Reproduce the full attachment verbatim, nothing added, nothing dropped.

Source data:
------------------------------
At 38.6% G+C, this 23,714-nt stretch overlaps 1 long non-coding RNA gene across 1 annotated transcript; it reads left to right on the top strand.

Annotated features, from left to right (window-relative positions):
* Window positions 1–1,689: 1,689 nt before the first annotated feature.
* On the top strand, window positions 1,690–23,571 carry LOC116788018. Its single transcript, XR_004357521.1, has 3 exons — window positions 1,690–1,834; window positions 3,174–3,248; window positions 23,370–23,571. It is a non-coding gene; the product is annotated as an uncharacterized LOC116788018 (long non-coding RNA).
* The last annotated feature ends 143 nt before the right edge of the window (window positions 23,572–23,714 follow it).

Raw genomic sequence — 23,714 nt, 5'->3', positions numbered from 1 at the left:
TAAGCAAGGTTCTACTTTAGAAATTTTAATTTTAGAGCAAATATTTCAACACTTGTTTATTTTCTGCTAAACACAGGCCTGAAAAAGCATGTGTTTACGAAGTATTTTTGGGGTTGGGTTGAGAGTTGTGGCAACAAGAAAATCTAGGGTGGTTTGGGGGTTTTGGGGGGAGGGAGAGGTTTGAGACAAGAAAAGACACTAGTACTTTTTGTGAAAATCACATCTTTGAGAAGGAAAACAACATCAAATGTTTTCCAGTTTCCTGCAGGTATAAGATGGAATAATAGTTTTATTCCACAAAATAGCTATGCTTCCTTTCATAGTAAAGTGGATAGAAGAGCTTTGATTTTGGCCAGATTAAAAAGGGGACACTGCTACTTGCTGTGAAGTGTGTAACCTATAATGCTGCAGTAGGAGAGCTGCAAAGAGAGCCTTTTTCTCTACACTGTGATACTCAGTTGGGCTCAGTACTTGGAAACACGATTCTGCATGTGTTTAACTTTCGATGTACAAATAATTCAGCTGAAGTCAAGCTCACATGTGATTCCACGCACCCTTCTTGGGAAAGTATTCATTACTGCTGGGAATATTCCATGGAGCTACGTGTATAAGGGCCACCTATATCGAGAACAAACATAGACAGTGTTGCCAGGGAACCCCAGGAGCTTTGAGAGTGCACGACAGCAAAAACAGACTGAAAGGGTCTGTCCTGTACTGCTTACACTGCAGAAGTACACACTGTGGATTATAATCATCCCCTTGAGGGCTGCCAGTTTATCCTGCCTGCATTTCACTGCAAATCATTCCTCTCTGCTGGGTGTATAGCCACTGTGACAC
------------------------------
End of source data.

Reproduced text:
At 38.6% G+C, this 23,714-nt stretch overlaps 1 long non-coding RNA gene across 1 annotated transcript; it reads left to right on the top strand.

Annotated features, from left to right (window-relative positions):
* Window positions 1–1,689: 1,689 nt before the first annotated feature.
* On the top strand, window positions 1,690–23,571 carry LOC116788018. Its single transcript, XR_004357521.1, has 3 exons — window positions 1,690–1,834; window positions 3,174–3,248; window positions 23,370–23,571. It is a non-coding gene; the product is annotated as an uncharacterized LOC116788018 (long non-coding RNA).
* The last annotated feature ends 143 nt before the right edge of the window (window positions 23,572–23,714 follow it).

Raw genomic sequence — 23,714 nt, 5'->3', positions numbered from 1 at the left:
TAAGCAAGGTTCTACTTTAGAAATTTTAATTTTAGAGCAAATATTTCAACACTTGTTTATTTTCTGCTAAACACAGGCCTGAAAAAGCATGTGTTTACGAAGTATTTTTGGGGTTGGGTTGAGAGTTGTGGCAACAAGAAAATCTAGGGTGGTTTGGGGGTTTTGGGGGGAGGGAGAGGTTTGAGACAAGAAAAGACACTAGTACTTTTTGTGAAAATCACATCTTTGAGAAGGAAAACAACATCAAATGTTTTCCAGTTTCCTGCAGGTATAAGATGGAATAATAGTTTTATTCCACAAAATAGCTATGCTTCCTTTCATAGTAAAGTGGATAGAAGAGCTTTGATTTTGGCCAGATTAAAAAGGGGACACTGCTACTTGCTGTGAAGTGTGTAACCTATAATGCTGCAGTAGGAGAGCTGCAAAGAGAGCCTTTTTCTCTACACTGTGATACTCAGTTGGGCTCAGTACTTGGAAACACGATTCTGCATGTGTTTAACTTTCGATGTACAAATAATTCAGCTGAAGTCAAGCTCACATGTGATTCCACGCACCCTTCTTGGGAAAGTATTCATTACTGCTGGGAATATTCCATGGAGCTACGTGTATAAGGGCCACCTATATCGAGAACAAACATAGACAGTGTTGCCAGGGAACCCCAGGAGCTTTGAGAGTGCACGACAGCAAAAACAGACTGAAAGGGTCTGTCCTGTACTGCTTACACTGCAGAAGTACACACTGTGGATTATAATCATCCCCTTGAGGGCTGCCAGTTTATCCTGCCTGCATTTCACTGCAAATCATTCCTCTCTGCTGGGTGTATAGCCACTGTGACAC